What do you make of that?

CORRY: I mean, that's -- I mean at least, you know, at least he admitted what he did. I just think that what's really, really important is that the people who do come forward and the people like us who did, that they're just -- they're just supported in doing so and not just labeled as victims. I mean we're people who, you know, with stories that do other things. We're not just, you know, Louis C.K. victims or, you know, accusers.


CORRY: We're stories and I think in order to encourage others to come forward and feel safe doing so, I think it's important to keep that in mind instead of just further labeling us. That's the part that's really annoying for us is that, you know, when you Google our names, we're going to forever be linked to this person. And I don't even want to be in the same sentence as him, yet alone, you know, be linked to him forever. So that's an important thing to keep in mind.

HARLOW: Look, you -- this does not define you.

CORRY: No. HARLOW: And it is so important that you're speaking up and what you're saying for our daughters, for our sons, for all of, you know, the children growing up who hopefully will never have to experience something like this.

This happened in 2005. Fast forward a decade, 2015. He e-mails you and then he calls you. What happened?

CORRY: Yes, he -- I was contacted by another well-known comedian friend of his and he had told me that Louis wanted to talk to me. And, you know, it's 10:30 at night. I have -- I had no idea. You can't be prepared for that. And I was genuinely concerned. And so I e-mailed him right away and was like, what did you want to talk about? And he offered to e-mail it to me. But then offered to, you know, we could talk or e-mail. So I suggested to talk.

And when he called me, he just told me that, you know, he owed me a very, very late apology for shoving me into a bathroom. And I said, you didn't shove me into the bathroom. You offered to masturbate in front of me -- in front of my dressing room on the set of our pilot. And he then remembered and, you know, said that he was sorry and, you know, we talked awkwardly a little bit longer and that was it. I just wanted it, you know, to be over.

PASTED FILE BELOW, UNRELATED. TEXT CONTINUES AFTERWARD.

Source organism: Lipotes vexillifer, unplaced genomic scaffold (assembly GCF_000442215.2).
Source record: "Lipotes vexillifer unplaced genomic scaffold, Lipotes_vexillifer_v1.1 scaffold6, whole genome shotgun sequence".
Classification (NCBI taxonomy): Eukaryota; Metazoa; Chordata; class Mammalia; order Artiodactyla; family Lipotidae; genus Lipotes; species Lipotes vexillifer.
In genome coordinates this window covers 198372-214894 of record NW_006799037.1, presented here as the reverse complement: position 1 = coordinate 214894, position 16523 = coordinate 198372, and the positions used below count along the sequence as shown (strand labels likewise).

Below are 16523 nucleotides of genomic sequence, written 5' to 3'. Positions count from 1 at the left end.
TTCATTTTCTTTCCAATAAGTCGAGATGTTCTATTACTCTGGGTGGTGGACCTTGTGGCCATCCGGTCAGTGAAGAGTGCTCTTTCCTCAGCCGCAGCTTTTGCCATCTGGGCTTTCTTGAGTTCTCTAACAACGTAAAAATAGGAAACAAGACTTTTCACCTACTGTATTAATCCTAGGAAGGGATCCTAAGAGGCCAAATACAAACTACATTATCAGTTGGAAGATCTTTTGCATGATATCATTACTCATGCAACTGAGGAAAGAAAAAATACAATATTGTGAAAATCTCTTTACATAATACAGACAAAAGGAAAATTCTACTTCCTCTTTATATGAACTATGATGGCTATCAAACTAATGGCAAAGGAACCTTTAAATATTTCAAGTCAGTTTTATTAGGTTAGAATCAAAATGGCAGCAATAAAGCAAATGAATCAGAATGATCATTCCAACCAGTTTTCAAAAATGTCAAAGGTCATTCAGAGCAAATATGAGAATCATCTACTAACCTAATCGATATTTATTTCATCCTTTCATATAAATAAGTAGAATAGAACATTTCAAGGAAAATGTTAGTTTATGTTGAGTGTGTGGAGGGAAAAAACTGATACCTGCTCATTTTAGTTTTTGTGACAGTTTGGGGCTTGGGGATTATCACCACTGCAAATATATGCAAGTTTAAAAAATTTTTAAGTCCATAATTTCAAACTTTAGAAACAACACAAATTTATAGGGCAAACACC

[08:55:02] I invited him to do an event of mine for my non-profit, Stand up for Pits in New York and, you know, just said come and do it and I want to focus on other things.


CORRY: I just didn't want to be a part of his narrative. I didn't want to be on his call sheet anymore.


CORRY: I just wanted it to be over.


CORRY: And -- and then I never -- I never saw or talked to him ever again. And then a series of things happened over the following two years and then most recently, about two months ago, I had a horrible interaction with someone who's very close with him and I was mistreated horribly at this event. And after that, I just was like, you know what, saying nothing is not doing anything and I'm still having to be, you know, having to deal with being somehow a Louis C.K. person. I don't know. It feels terrible and so I just went -- I'm -- I just decided I'm talking.

HARLOW: Thank you for --

CORRY: Because if I'm going to continue to keep dealing with it by saying nothing, then I'm going to tell the truth.

HARLOW: Yes. Yes. Thank you for talking. Thank you for speaking, doing what is right in the face of so much wrong. We appreciate it. Rebecca Corry, thank you.

CORRY: Thank you.

HARLOW: "The Good Stuff" -- "The Good Stuff." We need some this morning. It's next.


CUOMO: All right, let's get some "Good Stuff" going on this Monday.

Here's a reminder that there are good people out there. One of whom is sitting next to me. A.J. Spooner (ph) left her wallet on the light rail in New Jersey City. OK. Inside of it was 400 bucks. All right. So, Spooner gets back on the train. She learned a group of young men found her wallet and promised to return it.

[09:00:08] So what does she think? Well, Spooner thinks, she's never going to get her wallet back, right? Take a listen to this, though.